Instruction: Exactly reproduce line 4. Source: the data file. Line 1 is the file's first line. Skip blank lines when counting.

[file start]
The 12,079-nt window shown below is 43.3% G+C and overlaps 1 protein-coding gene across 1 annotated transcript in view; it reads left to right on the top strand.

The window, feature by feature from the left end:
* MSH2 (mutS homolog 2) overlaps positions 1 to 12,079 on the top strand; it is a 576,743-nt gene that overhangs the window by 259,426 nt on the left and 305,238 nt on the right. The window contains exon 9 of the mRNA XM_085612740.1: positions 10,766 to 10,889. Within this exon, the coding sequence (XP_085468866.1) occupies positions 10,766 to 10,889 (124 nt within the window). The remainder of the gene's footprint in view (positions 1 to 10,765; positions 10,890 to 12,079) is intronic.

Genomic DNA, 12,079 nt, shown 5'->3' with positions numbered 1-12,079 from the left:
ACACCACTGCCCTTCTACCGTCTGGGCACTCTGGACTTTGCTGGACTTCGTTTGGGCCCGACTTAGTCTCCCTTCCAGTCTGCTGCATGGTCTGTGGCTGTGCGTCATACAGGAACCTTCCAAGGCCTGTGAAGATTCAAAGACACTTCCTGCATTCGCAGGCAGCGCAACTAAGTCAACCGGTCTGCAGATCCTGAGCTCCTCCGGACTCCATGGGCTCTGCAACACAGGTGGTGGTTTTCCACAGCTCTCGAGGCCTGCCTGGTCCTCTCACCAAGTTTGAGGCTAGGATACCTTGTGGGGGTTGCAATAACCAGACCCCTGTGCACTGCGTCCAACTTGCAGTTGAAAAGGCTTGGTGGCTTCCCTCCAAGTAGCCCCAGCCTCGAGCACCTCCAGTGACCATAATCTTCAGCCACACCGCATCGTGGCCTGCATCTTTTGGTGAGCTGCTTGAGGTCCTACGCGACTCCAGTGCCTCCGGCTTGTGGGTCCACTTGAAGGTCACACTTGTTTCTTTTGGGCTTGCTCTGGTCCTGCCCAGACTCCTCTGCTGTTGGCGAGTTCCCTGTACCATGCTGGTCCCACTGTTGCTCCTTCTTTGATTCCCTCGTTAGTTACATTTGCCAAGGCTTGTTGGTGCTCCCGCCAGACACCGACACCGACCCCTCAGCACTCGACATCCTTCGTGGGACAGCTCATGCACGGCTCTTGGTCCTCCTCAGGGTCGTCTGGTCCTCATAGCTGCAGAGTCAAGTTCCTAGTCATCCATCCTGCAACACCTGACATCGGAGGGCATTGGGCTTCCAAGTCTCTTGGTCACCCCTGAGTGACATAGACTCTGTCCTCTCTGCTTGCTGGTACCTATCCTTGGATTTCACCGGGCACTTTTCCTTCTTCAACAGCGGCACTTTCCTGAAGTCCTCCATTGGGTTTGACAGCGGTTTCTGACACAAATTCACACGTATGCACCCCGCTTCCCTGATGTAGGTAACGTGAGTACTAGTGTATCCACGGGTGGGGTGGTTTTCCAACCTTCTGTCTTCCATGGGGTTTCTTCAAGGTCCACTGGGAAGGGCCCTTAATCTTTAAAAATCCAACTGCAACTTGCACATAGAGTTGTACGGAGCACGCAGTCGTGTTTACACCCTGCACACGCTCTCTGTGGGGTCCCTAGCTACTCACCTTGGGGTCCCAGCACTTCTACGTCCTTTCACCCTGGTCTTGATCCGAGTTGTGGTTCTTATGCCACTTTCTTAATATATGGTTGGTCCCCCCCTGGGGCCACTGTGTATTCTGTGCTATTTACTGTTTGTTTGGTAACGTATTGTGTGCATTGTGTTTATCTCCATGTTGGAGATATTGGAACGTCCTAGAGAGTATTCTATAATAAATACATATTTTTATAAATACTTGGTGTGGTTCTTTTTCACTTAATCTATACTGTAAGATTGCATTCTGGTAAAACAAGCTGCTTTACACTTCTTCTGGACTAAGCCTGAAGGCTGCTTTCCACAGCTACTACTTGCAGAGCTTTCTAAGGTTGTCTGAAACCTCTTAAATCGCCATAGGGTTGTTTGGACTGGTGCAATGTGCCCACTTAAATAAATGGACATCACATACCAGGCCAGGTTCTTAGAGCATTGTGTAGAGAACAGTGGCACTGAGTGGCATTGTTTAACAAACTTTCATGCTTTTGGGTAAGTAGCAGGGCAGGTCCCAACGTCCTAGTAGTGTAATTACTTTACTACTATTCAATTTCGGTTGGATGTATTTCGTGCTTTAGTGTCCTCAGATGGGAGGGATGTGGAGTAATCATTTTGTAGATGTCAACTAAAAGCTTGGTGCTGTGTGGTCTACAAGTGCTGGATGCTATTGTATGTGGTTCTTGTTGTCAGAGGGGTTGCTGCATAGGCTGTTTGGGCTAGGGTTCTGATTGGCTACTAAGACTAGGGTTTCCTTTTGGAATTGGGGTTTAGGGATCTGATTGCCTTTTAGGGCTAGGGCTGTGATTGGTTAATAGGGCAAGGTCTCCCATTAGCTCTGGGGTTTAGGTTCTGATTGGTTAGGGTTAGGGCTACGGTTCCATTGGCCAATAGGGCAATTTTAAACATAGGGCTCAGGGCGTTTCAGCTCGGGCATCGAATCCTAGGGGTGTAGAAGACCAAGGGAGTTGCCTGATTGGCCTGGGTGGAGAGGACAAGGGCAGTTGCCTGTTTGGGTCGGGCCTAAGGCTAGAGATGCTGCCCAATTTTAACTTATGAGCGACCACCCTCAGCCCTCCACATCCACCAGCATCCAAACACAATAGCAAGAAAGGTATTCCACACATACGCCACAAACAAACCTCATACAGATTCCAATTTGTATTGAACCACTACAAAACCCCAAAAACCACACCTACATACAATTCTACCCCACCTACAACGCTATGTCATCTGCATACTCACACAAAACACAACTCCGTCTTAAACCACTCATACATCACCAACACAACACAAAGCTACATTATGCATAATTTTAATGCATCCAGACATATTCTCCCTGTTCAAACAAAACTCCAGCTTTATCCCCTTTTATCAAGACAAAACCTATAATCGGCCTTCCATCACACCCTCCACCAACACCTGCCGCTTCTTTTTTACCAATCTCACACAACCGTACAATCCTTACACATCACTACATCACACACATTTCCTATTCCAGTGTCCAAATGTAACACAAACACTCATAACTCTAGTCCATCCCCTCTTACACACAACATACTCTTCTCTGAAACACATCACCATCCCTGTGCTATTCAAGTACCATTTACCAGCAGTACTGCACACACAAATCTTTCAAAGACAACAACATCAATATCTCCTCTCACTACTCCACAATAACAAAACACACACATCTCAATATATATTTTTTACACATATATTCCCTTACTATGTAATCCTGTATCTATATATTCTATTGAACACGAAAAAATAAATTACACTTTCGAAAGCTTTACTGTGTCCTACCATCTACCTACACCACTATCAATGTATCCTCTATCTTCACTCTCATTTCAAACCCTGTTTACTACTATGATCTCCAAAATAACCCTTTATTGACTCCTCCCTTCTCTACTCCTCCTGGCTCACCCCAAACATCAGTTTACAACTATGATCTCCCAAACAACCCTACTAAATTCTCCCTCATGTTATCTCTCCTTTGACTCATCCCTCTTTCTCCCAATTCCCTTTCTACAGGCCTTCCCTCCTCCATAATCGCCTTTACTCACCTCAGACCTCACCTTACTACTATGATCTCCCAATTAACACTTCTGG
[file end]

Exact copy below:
Genomic DNA, 12,079 nt, shown 5'->3' with positions numbered 1-12,079 from the left: